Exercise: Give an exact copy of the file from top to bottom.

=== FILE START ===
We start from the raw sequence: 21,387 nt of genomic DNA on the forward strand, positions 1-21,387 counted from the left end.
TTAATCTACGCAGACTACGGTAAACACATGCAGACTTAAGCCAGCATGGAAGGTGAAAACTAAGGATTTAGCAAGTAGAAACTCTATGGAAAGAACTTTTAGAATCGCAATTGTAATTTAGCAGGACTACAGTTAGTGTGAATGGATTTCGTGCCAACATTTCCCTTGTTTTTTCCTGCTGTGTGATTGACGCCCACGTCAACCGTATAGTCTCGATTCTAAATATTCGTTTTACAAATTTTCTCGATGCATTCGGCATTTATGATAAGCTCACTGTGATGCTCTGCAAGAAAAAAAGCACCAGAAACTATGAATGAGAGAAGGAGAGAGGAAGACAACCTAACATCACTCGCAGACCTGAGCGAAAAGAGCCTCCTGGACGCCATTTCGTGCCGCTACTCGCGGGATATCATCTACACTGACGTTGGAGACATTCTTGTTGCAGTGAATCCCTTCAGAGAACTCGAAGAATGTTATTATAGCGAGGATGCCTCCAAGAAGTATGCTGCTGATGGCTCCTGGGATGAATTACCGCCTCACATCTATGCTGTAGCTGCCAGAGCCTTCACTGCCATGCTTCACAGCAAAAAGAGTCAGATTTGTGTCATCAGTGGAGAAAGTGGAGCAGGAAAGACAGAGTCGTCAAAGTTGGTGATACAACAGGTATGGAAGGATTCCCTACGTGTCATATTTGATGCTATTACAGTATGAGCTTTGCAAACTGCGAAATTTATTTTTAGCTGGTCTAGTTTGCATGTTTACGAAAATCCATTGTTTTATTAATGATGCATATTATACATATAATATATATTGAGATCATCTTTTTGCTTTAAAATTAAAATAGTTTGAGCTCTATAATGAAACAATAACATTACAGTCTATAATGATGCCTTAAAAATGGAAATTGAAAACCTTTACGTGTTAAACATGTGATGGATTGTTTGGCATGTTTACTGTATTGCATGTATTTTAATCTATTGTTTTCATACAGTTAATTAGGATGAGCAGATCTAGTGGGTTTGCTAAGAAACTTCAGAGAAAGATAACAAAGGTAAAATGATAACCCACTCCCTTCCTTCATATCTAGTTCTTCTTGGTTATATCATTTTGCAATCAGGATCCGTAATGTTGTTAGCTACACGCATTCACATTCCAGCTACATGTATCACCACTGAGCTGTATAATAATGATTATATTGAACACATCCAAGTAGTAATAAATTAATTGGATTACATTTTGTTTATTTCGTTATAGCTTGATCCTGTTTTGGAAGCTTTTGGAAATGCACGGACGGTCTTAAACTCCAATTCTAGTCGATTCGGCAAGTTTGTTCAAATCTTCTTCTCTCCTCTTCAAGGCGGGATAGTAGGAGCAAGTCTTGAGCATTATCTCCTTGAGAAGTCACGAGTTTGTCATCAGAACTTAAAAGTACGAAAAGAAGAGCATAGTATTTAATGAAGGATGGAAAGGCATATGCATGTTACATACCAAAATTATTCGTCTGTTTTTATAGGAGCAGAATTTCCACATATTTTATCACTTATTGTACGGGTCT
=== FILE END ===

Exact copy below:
We start from the raw sequence: 21,387 nt of genomic DNA on the forward strand, positions 1-21,387 counted from the left end.
TTAATCTACGCAGACTACGGTAAACACATGCAGACTTAAGCCAGCATGGAAGGTGAAAACTAAGGATTTAGCAAGTAGAAACTCTATGGAAAGAACTTTTAGAATCGCAATTGTAATTTAGCAGGACTACAGTTAGTGTGAATGGATTTCGTGCCAACATTTCCCTTGTTTTTTCCTGCTGTGTGATTGACGCCCACGTCAACCGTATAGTCTCGATTCTAAATATTCGTTTTACAAATTTTCTCGATGCATTCGGCATTTATGATAAGCTCACTGTGATGCTCTGCAAGAAAAAAAGCACCAGAAACTATGAATGAGAGAAGGAGAGAGGAAGACAACCTAACATCACTCGCAGACCTGAGCGAAAAGAGCCTCCTGGACGCCATTTCGTGCCGCTACTCGCGGGATATCATCTACACTGACGTTGGAGACATTCTTGTTGCAGTGAATCCCTTCAGAGAACTCGAAGAATGTTATTATAGCGAGGATGCCTCCAAGAAGTATGCTGCTGATGGCTCCTGGGATGAATTACCGCCTCACATCTATGCTGTAGCTGCCAGAGCCTTCACTGCCATGCTTCACAGCAAAAAGAGTCAGATTTGTGTCATCAGTGGAGAAAGTGGAGCAGGAAAGACAGAGTCGTCAAAGTTGGTGATACAACAGGTATGGAAGGATTCCCTACGTGTCATATTTGATGCTATTACAGTATGAGCTTTGCAAACTGCGAAATTTATTTTTAGCTGGTCTAGTTTGCATGTTTACGAAAATCCATTGTTTTATTAATGATGCATATTATACATATAATATATATTGAGATCATCTTTTTGCTTTAAAATTAAAATAGTTTGAGCTCTATAATGAAACAATAACATTACAGTCTATAATGATGCCTTAAAAATGGAAATTGAAAACCTTTACGTGTTAAACATGTGATGGATTGTTTGGCATGTTTACTGTATTGCATGTATTTTAATCTATTGTTTTCATACAGTTAATTAGGATGAGCAGATCTAGTGGGTTTGCTAAGAAACTTCAGAGAAAGATAACAAAGGTAAAATGATAACCCACTCCCTTCCTTCATATCTAGTTCTTCTTGGTTATATCATTTTGCAATCAGGATCCGTAATGTTGTTAGCTACACGCATTCACATTCCAGCTACATGTATCACCACTGAGCTGTATAATAATGATTATATTGAACACATCCAAGTAGTAATAAATTAATTGGATTACATTTTGTTTATTTCGTTATAGCTTGATCCTGTTTTGGAAGCTTTTGGAAATGCACGGACGGTCTTAAACTCCAATTCTAGTCGATTCGGCAAGTTTGTTCAAATCTTCTTCTCTCCTCTTCAAGGCGGGATAGTAGGAGCAAGTCTTGAGCATTATCTCCTTGAGAAGTCACGAGTTTGTCATCAGAACTTAAAAGTACGAAAAGAAGAGCATAGTATTTAATGAAGGATGGAAAGGCATATGCATGTTACATACCAAAATTATTCGTCTGTTTTTATAGGAGCAGAATTTCCACATATTTTATCACTTATTGTACGGGTCT